Military chiefs acknowledged Tuesday that more needs to be done to combat sexual assault within the ranks but insisted that commanders need to maintain the ability to discipline their troops, rather than giving that authority to an outside entity, as some lawmakers suggest.
“Making commanders less responsible and less accountable will not work,” Gen. Raymond T. Odierno, Army chief of staff, testified Tuesday at a Senate Armed Services Committee hearing. “It will inhibit our commanders’ ability to shape the climate and discipline of our units.”
Joining Gen. Odierno were Army Gen. Martin E. Dempsey, chairman of the Joint Chiefs of Staff; Adm. Jonathan W. Greenert, chief of naval operations; Gen. James F. Amos, Marine Corps commandant; Gen. Mark A. Welsh III, Air Force chief of staff; and Adm. Robert J. Papp Jr., Coast Guard commandant.
The military chiefs pledged to fight sexual assault but argued that removing commanders’ authority over defendants in sexual assault cases could diminish their ability to render discipline in other cases.
Pentagon statistics estimate that there were 26,000 incidents of unwanted sexual contact, including assault, within the ranks in 2012, but only about 3,400 sexual assault cases were reported.
Of those 3,400 cases involving roughly 3,000 victims, 880 people were disciplined, and 68 percent of those faced a court-martial, according to a Pentagon report in April.
Lawmakers say these statistics indicate that the current military justice system is flawed and that sexual assault victims do not report abuse because of fear of retaliation, noting that an accused perpetrator’s chain of command holds ultimate authority over whether an incident is prosecuted or dismissed.
Military officials say the situation is improving as they focus on the problem, pointing to an uptick in sexual assault reporting as evidence that more victims are feeling safer in coming forward.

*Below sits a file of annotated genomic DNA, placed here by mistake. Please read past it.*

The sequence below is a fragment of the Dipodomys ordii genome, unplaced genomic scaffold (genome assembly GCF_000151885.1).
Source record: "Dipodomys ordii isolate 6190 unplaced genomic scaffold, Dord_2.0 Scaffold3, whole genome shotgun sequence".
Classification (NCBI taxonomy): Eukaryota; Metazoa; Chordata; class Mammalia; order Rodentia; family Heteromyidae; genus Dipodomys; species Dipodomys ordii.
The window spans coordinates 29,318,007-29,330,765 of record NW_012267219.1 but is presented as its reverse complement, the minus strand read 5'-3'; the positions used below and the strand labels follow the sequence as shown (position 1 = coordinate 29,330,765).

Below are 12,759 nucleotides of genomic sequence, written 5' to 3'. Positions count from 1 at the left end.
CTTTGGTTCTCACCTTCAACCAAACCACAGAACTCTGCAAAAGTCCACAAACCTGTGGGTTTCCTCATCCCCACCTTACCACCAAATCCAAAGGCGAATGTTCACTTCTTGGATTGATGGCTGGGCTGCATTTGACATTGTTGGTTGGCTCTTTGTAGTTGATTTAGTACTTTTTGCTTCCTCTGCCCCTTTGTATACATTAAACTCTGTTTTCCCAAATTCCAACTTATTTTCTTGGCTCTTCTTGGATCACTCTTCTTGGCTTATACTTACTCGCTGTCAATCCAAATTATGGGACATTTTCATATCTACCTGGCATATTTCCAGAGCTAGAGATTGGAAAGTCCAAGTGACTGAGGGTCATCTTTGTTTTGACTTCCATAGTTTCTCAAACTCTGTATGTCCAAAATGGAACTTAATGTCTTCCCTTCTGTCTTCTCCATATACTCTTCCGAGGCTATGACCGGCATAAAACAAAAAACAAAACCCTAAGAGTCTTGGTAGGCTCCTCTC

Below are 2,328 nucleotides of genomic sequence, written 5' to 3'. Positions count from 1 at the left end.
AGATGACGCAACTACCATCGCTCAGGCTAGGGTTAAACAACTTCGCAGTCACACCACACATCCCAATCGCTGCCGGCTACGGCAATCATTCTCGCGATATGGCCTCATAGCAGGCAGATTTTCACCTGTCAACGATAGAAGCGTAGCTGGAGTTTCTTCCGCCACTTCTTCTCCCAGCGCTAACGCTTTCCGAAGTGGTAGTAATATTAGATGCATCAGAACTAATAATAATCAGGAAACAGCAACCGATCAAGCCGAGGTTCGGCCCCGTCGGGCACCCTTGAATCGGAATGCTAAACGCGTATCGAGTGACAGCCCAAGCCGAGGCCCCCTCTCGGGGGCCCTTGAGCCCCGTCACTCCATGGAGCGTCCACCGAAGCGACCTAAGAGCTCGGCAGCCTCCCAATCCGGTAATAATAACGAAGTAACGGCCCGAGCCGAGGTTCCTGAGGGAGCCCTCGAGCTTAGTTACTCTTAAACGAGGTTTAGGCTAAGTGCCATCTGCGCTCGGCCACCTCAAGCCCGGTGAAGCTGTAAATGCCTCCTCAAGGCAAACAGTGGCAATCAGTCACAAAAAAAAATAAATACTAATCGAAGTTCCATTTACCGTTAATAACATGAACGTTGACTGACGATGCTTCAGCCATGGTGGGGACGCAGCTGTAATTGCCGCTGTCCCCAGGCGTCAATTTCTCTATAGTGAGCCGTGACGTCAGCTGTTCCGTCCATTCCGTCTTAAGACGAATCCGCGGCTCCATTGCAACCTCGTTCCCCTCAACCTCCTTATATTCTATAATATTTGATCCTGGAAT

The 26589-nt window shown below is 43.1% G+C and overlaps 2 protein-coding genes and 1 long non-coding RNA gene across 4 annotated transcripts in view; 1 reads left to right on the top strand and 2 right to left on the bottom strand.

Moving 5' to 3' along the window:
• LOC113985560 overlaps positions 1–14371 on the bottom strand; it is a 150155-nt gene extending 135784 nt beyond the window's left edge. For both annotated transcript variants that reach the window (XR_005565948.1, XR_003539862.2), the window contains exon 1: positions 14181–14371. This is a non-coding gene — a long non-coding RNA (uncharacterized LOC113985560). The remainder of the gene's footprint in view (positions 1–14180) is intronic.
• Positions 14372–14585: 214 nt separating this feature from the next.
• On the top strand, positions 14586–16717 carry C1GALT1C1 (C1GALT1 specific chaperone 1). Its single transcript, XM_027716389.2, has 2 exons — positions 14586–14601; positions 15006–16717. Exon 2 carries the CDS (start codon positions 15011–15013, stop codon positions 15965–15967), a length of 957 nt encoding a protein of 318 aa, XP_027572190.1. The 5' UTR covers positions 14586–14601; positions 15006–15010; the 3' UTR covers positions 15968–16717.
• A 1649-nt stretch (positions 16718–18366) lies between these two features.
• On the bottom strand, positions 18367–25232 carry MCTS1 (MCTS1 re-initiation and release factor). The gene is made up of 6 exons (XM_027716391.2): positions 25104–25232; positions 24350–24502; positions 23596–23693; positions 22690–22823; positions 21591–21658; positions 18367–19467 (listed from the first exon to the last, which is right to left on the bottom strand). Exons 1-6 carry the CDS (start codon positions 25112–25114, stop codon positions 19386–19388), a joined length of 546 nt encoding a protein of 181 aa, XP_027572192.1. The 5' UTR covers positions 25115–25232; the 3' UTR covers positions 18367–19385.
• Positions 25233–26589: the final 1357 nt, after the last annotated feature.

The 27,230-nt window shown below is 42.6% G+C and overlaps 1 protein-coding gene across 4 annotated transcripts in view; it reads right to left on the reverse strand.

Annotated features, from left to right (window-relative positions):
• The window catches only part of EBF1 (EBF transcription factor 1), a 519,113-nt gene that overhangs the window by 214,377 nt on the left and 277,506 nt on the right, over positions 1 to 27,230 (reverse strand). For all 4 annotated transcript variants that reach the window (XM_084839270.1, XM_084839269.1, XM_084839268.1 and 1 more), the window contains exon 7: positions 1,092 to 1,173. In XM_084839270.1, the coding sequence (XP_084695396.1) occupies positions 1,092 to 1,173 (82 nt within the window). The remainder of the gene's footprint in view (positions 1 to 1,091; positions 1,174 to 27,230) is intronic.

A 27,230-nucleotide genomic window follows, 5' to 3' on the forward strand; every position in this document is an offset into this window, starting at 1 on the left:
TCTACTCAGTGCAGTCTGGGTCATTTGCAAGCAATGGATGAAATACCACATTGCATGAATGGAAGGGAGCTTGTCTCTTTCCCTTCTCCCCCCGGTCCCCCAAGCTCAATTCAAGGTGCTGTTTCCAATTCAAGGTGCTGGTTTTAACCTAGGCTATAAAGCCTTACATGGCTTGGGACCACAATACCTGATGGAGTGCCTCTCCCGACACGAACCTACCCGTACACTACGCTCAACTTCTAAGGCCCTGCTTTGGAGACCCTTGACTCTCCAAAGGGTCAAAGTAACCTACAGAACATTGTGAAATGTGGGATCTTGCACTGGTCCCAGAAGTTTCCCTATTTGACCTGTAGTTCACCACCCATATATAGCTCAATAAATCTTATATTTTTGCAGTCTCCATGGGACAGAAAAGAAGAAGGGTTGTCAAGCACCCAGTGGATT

The military chiefs said they agree with a recommendation by Defense Secretary Chuck Hagel that would take away a commander’s ability to dismiss a major conviction or alter a sentence without a written explanation.
“We’ve failed in this in the past. It has not been a top priority in the years past, in the decades past. If it was, we wouldn’t be here today. But it is now. It is now in my service, and I speak for probably all of us. It is a priority in our services now, and we’re after it. And we hear you loud and clear,” Gen. Amos told the Senate panel Tuesday.
Several bills in the House and Senate for the 2014 National Defense Authorization Act aim to remove a commander’s ability to alter sentences for those convicted in military court, establish a separate authority outside the defendant’s chain of command to convene courts-martial, or set up a separate legal authority outside the chain of command to determine how a case is handled.
“You have lost the trust of the men and women that rely on you,” said Sen. Kirsten E. Gillibrand, a New York Democrat who advocates taking any prosecution on sexual assault outside the chain of command.
“They’re afraid to report. They fear retaliation. They fear being blamed that is our biggest challenge,” Mrs. Gillibrand said.
Frustration among the senators seemed to boil over as they discussed recent high-profile cases that underscored the challenges the Pentagon and Congress face.
Sen. John McCain, a Navy veteran, said a woman came to him the previous night and said her daughter wanted to join the military. She asked him if he could give her his unqualified support.